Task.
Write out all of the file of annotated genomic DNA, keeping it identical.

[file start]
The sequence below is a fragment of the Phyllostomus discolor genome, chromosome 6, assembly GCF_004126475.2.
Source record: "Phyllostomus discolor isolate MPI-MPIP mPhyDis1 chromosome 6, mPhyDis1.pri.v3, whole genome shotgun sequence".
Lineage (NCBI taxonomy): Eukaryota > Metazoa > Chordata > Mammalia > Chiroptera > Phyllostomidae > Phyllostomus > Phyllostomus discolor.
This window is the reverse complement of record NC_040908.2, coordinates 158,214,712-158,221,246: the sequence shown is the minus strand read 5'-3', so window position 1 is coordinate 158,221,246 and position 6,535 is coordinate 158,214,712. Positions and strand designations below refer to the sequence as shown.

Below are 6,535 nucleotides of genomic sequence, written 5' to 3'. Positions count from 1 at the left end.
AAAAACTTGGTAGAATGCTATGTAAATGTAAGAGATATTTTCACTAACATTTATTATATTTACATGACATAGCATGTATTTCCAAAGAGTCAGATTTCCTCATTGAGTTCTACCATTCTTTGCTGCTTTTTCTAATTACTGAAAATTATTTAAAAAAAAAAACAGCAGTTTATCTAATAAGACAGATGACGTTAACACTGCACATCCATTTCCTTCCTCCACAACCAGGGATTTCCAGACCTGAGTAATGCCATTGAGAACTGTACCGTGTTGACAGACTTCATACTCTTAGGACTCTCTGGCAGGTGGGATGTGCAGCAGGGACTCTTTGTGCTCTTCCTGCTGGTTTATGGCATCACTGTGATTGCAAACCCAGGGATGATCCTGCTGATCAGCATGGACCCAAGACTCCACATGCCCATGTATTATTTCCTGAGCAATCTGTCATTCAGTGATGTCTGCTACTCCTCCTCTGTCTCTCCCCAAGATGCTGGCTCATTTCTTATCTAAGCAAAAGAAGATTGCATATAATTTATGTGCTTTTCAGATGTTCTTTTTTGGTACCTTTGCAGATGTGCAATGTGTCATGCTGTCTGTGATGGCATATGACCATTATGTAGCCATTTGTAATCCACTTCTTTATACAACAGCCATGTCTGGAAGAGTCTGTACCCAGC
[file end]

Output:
The sequence below is a fragment of the Phyllostomus discolor genome, chromosome 6, assembly GCF_004126475.2.
Source record: "Phyllostomus discolor isolate MPI-MPIP mPhyDis1 chromosome 6, mPhyDis1.pri.v3, whole genome shotgun sequence".
Lineage (NCBI taxonomy): Eukaryota > Metazoa > Chordata > Mammalia > Chiroptera > Phyllostomidae > Phyllostomus > Phyllostomus discolor.
This window is the reverse complement of record NC_040908.2, coordinates 158,214,712-158,221,246: the sequence shown is the minus strand read 5'-3', so window position 1 is coordinate 158,221,246 and position 6,535 is coordinate 158,214,712. Positions and strand designations below refer to the sequence as shown.

Below are 6,535 nucleotides of genomic sequence, written 5' to 3'. Positions count from 1 at the left end.
AAAAACTTGGTAGAATGCTATGTAAATGTAAGAGATATTTTCACTAACATTTATTATATTTACATGACATAGCATGTATTTCCAAAGAGTCAGATTTCCTCATTGAGTTCTACCATTCTTTGCTGCTTTTTCTAATTACTGAAAATTATTTAAAAAAAAAAACAGCAGTTTATCTAATAAGACAGATGACGTTAACACTGCACATCCATTTCCTTCCTCCACAACCAGGGATTTCCAGACCTGAGTAATGCCATTGAGAACTGTACCGTGTTGACAGACTTCATACTCTTAGGACTCTCTGGCAGGTGGGATGTGCAGCAGGGACTCTTTGTGCTCTTCCTGCTGGTTTATGGCATCACTGTGATTGCAAACCCAGGGATGATCCTGCTGATCAGCATGGACCCAAGACTCCACATGCCCATGTATTATTTCCTGAGCAATCTGTCATTCAGTGATGTCTGCTACTCCTCCTCTGTCTCTCCCCAAGATGCTGGCTCATTTCTTATCTAAGCAAAAGAAGATTGCATATAATTTATGTGCTTTTCAGATGTTCTTTTTTGGTACCTTTGCAGATGTGCAATGTGTCATGCTGTCTGTGATGGCATATGACCATTATGTAGCCATTTGTAATCCACTTCTTTATACAACAGCCATGTCTGGAAGAGTCTGTACCCAGC